While African trials have shown that circumcision lowers the risk of female to male HIV transmission by 60 percent, a U.S.-based study has recently found that HIV prevalence among circumcised men who have sex with men (MSM) is not significantly lower than their uncircumcised counterparts, BBC News reports.

A U.S. Centers for Disease Control and Prevention (CDC) study examined data on 53,567 MSM, of whom 52 percent were circumcised. HIV prevalence among circumcised MSM was lower, but not significantly so. This contradicts evidence collected before the introduction of antiretroviral therapy (ARV) in 1996, which showed that circumcision may be beneficial to MSM.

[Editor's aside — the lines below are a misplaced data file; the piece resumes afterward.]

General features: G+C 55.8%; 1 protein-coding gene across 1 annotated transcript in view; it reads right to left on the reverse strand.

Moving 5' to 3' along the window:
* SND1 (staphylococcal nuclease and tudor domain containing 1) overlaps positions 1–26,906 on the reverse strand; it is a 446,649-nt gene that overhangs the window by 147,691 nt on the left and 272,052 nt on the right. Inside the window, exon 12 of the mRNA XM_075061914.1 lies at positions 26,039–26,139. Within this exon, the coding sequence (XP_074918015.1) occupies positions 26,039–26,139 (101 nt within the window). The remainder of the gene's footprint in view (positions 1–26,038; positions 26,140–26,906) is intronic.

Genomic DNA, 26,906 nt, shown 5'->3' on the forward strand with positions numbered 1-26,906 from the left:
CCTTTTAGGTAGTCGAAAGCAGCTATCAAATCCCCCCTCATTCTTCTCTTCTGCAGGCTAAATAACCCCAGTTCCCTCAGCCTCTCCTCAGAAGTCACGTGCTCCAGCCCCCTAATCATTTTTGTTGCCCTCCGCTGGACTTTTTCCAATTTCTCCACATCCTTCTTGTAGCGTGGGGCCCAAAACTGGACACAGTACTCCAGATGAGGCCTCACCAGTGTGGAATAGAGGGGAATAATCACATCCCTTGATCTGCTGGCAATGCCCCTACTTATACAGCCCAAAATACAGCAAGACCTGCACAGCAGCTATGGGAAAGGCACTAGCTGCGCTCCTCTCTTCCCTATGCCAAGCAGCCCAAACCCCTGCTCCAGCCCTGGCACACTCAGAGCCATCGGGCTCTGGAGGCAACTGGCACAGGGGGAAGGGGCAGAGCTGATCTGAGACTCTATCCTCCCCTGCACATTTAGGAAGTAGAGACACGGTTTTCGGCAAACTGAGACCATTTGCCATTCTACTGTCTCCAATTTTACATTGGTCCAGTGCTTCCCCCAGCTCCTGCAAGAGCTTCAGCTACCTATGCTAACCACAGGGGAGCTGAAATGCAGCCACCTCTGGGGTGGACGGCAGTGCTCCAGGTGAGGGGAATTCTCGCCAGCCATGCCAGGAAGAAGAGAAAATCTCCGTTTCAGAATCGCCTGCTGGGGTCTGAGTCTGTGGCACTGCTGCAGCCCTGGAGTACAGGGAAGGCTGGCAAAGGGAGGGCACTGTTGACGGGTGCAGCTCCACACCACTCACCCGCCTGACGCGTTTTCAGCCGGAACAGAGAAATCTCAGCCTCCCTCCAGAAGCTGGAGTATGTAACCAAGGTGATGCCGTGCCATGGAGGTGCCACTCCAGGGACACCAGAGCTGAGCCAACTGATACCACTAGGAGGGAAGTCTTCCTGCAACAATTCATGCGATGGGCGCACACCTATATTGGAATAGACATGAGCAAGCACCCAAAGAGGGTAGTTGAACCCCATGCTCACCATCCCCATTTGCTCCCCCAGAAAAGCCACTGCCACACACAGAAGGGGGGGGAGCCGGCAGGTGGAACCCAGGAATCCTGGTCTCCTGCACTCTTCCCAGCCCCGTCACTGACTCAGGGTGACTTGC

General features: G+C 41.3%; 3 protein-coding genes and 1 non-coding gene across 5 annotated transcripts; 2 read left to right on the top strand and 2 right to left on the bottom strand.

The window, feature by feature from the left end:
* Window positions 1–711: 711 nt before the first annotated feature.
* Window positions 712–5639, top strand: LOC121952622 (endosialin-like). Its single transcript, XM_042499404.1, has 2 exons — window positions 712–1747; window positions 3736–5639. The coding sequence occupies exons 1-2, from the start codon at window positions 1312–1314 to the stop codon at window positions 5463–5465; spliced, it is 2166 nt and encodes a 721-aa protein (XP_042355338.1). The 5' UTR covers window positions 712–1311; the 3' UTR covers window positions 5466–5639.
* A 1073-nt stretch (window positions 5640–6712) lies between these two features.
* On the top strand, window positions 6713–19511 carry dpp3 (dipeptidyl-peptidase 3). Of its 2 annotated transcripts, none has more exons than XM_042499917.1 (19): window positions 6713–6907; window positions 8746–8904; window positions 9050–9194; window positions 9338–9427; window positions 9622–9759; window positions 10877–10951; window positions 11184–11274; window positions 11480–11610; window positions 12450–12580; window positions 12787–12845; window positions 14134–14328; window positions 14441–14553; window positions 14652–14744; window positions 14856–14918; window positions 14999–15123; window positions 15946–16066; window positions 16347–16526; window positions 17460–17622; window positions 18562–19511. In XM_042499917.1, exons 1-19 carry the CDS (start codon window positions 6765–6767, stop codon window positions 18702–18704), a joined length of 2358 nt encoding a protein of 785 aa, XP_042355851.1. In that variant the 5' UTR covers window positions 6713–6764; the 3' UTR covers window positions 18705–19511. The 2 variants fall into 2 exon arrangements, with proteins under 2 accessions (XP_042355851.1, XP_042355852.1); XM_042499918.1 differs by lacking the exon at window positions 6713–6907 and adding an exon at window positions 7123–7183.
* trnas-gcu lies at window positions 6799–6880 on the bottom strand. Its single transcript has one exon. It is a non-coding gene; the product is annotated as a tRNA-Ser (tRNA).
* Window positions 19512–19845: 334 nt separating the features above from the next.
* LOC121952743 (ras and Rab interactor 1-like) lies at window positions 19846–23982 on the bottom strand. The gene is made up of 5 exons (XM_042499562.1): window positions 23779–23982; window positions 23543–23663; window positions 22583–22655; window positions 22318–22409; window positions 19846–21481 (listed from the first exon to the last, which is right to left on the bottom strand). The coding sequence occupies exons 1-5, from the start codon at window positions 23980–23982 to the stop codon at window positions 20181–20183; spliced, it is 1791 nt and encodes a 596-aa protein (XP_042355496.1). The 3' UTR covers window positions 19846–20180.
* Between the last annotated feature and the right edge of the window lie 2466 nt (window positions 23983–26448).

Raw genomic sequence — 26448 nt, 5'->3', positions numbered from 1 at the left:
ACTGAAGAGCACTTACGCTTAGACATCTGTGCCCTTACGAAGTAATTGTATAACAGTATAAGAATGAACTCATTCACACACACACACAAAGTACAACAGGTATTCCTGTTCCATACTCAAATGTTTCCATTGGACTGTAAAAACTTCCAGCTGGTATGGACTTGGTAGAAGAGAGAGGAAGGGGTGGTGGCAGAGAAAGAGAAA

Experts say a few reasons could explain why circumcision is no longer effective. The perception that HIV is now a manageable illness may increase risk-taking behavior among MSM, thus canceling out any benefits of circumcision. In addition, recent studies show that those on HAART are less likely to transmit the virus to their partners; therefore, the drugs may lower the risk of transmission to the point where circumcision is no longer a factor. BBC News reports that a third possibility: The pre-ARV studies may have enrolled a smaller percentage of MSM who primarily engaged in receptive anal sex, which carries the greatest HIV infection risk among this group.